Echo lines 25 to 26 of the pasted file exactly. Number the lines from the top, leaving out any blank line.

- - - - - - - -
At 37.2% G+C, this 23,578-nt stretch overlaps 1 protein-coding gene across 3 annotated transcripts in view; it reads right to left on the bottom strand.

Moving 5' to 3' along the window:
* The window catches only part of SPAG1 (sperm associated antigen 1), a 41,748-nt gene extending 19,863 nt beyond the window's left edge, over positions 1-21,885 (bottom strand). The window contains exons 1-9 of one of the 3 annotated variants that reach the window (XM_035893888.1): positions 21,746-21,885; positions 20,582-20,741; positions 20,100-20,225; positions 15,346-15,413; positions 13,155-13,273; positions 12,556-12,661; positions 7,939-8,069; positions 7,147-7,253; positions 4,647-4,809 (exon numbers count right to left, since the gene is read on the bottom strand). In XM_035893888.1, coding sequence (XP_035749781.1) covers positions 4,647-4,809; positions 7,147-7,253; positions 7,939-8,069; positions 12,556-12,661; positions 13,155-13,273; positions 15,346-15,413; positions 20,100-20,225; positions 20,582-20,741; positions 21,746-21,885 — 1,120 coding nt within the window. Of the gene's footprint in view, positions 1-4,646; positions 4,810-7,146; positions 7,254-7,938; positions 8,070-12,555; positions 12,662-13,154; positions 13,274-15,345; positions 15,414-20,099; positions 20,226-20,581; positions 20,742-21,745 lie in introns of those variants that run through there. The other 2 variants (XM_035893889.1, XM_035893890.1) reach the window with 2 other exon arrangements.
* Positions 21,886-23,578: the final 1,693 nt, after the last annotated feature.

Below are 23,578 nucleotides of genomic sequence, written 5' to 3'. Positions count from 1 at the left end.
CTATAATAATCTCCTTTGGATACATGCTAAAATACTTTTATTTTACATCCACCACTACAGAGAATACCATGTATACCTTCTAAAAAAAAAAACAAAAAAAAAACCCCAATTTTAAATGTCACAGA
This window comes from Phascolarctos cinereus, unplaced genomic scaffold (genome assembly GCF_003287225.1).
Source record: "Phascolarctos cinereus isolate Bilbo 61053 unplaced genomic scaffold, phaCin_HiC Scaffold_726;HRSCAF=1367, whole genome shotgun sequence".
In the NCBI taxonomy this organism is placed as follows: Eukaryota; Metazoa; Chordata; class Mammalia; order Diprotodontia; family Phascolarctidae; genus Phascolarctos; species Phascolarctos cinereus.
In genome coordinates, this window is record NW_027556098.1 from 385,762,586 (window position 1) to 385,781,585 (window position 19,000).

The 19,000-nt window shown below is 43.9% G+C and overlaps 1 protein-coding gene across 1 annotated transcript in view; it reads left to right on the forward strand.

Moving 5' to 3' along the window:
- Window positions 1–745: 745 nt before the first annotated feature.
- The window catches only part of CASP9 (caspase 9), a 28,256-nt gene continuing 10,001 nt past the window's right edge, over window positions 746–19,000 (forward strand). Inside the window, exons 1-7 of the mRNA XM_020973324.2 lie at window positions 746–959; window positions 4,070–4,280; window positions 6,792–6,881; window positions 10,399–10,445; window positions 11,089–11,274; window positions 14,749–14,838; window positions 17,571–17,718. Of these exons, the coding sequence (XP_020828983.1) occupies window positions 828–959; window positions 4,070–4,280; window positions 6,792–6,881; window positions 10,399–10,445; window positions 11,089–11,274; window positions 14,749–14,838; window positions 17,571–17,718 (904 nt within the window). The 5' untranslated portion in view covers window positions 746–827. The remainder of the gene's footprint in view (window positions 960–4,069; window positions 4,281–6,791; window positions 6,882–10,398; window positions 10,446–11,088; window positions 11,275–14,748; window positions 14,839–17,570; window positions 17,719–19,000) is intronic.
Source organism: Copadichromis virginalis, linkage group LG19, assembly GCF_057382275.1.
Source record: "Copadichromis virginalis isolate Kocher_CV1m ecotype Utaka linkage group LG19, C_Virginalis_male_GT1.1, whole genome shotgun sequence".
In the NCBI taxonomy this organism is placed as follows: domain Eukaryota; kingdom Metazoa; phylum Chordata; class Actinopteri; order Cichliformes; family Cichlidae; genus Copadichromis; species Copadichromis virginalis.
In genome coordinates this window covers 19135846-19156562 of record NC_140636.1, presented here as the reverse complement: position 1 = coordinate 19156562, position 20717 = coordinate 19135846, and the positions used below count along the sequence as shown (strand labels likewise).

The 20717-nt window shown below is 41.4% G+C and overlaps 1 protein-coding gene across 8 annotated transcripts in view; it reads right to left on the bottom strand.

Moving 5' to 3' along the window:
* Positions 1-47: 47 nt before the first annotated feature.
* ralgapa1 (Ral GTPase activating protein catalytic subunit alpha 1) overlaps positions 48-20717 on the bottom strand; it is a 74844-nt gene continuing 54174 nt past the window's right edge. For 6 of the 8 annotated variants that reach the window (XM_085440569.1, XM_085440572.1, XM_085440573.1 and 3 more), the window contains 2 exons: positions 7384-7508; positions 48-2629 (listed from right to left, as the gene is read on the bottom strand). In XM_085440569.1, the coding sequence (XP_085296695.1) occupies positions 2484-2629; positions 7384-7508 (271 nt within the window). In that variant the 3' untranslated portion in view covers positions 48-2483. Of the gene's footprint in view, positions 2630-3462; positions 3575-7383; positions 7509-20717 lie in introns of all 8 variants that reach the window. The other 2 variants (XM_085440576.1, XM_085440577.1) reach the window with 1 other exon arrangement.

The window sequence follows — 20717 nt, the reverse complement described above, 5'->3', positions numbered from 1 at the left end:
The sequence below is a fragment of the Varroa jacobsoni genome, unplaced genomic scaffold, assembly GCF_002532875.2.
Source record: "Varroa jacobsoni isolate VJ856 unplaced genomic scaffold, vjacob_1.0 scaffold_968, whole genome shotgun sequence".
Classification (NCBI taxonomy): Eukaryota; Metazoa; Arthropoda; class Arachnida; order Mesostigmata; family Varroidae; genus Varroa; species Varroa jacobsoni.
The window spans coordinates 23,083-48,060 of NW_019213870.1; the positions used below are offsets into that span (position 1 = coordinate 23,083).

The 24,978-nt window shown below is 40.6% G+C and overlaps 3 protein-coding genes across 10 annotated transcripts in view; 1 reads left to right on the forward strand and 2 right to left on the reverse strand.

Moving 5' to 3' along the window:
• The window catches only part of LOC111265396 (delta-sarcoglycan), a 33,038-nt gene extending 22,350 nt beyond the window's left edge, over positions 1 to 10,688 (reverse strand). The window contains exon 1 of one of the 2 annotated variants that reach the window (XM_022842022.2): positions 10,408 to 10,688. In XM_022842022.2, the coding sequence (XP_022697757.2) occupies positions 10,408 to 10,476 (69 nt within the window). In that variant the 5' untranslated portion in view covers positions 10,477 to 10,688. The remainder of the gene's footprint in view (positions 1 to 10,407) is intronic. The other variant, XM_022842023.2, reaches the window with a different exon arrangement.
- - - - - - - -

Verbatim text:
Source record: "Varroa jacobsoni isolate VJ856 unplaced genomic scaffold, vjacob_1.0 scaffold_968, whole genome shotgun sequence".
Classification (NCBI taxonomy): Eukaryota; Metazoa; Arthropoda; class Arachnida; order Mesostigmata; family Varroidae; genus Varroa; species Varroa jacobsoni.